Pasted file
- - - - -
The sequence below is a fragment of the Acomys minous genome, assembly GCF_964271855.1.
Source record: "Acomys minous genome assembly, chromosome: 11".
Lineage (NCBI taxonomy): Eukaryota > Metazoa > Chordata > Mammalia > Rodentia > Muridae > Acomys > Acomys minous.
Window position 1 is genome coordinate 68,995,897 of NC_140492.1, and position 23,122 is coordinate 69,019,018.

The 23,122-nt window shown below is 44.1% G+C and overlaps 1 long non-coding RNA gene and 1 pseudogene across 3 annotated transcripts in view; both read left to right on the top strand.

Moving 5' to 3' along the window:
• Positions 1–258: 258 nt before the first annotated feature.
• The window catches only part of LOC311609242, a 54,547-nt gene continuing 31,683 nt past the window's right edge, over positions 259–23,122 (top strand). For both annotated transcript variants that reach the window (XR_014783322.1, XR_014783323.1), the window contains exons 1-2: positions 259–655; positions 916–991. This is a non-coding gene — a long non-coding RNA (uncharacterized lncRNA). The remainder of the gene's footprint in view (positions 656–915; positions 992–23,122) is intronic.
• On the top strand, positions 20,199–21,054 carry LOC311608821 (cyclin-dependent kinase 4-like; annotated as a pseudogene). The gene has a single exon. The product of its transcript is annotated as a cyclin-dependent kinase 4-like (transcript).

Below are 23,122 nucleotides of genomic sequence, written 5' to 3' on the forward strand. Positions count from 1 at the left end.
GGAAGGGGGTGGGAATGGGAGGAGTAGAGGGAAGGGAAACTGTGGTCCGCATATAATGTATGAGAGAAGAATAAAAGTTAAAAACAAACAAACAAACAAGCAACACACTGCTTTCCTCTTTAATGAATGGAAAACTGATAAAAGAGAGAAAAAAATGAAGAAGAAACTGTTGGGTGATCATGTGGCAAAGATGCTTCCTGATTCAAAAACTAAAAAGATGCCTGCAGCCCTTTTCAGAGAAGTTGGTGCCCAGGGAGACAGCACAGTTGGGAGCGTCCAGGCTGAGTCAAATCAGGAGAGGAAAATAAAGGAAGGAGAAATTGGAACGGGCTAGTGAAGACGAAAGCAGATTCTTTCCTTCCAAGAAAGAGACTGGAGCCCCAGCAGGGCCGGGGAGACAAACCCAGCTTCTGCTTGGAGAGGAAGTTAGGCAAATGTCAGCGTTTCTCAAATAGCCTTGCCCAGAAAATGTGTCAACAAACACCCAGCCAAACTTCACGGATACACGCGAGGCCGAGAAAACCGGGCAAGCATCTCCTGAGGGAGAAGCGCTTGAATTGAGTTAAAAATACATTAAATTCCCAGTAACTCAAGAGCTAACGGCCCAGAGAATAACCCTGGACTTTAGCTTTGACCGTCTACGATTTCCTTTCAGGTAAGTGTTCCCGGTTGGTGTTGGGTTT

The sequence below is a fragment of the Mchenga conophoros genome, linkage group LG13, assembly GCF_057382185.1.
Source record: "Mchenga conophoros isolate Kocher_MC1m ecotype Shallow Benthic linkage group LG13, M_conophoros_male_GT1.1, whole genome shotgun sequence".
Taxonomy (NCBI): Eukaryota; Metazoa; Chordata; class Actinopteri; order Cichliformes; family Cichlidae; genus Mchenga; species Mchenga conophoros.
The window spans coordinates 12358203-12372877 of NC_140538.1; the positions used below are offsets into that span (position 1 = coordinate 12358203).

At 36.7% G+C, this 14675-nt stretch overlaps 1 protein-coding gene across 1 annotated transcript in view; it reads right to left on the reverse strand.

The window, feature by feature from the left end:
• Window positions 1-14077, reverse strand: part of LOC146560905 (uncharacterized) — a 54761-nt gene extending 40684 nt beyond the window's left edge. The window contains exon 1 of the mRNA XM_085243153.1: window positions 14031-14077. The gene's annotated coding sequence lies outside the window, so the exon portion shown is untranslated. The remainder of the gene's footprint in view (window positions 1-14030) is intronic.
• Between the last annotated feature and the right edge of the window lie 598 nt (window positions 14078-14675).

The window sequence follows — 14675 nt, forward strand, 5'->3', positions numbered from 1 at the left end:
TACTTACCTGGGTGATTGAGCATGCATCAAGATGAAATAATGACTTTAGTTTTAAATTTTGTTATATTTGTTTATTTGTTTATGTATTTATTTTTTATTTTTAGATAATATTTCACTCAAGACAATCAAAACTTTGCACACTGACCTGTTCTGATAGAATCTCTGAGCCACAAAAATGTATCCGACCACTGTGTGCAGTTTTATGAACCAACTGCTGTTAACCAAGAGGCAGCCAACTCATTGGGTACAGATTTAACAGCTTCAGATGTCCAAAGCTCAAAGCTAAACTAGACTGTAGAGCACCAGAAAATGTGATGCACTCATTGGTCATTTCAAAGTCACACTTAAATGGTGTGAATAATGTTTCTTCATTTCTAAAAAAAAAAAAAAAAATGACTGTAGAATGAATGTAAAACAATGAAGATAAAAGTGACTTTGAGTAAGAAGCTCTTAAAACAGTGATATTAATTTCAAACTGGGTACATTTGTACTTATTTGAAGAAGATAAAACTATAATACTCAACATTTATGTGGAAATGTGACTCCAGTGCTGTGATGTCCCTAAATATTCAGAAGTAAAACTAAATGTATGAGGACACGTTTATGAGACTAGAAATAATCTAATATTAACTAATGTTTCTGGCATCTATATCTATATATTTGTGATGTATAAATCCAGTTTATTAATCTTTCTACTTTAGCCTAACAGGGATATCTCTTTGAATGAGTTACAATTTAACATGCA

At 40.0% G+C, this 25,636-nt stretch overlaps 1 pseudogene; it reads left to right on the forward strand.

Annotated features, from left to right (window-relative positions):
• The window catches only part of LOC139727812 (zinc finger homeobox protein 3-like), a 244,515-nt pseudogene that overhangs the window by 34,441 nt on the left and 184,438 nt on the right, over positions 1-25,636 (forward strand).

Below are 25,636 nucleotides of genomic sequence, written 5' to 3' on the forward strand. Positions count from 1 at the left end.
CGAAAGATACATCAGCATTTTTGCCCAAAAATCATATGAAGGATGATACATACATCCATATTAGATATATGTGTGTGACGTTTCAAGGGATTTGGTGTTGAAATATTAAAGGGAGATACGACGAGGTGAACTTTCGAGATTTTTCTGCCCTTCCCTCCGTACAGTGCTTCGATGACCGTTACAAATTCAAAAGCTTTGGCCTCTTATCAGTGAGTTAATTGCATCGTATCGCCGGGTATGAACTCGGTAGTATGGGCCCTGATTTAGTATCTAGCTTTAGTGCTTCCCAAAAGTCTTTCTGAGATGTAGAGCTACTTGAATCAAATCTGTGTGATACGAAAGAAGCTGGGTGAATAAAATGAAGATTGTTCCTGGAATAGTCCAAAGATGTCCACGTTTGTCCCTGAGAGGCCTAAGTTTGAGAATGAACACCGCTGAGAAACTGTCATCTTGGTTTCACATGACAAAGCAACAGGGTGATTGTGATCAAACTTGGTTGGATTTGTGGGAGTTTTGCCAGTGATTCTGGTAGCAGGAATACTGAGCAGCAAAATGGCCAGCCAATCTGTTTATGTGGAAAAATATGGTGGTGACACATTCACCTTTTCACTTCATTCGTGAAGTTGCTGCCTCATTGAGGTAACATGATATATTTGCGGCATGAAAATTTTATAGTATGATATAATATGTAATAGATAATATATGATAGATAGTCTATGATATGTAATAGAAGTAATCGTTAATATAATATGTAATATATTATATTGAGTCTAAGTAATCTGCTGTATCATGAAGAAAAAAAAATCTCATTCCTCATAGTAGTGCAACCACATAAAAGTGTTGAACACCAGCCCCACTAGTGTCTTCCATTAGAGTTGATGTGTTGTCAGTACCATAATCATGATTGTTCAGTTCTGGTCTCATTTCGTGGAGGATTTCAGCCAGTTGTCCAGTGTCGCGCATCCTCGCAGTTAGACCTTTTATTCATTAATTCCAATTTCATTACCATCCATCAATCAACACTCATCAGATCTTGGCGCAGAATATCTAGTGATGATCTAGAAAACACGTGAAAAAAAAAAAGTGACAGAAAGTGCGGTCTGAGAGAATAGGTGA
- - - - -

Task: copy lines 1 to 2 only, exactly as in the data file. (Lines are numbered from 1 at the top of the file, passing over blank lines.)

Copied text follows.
The sequence below is a fragment of the Acomys minous genome, assembly GCF_964271855.1.
Source record: "Acomys minous genome assembly, chromosome: 11".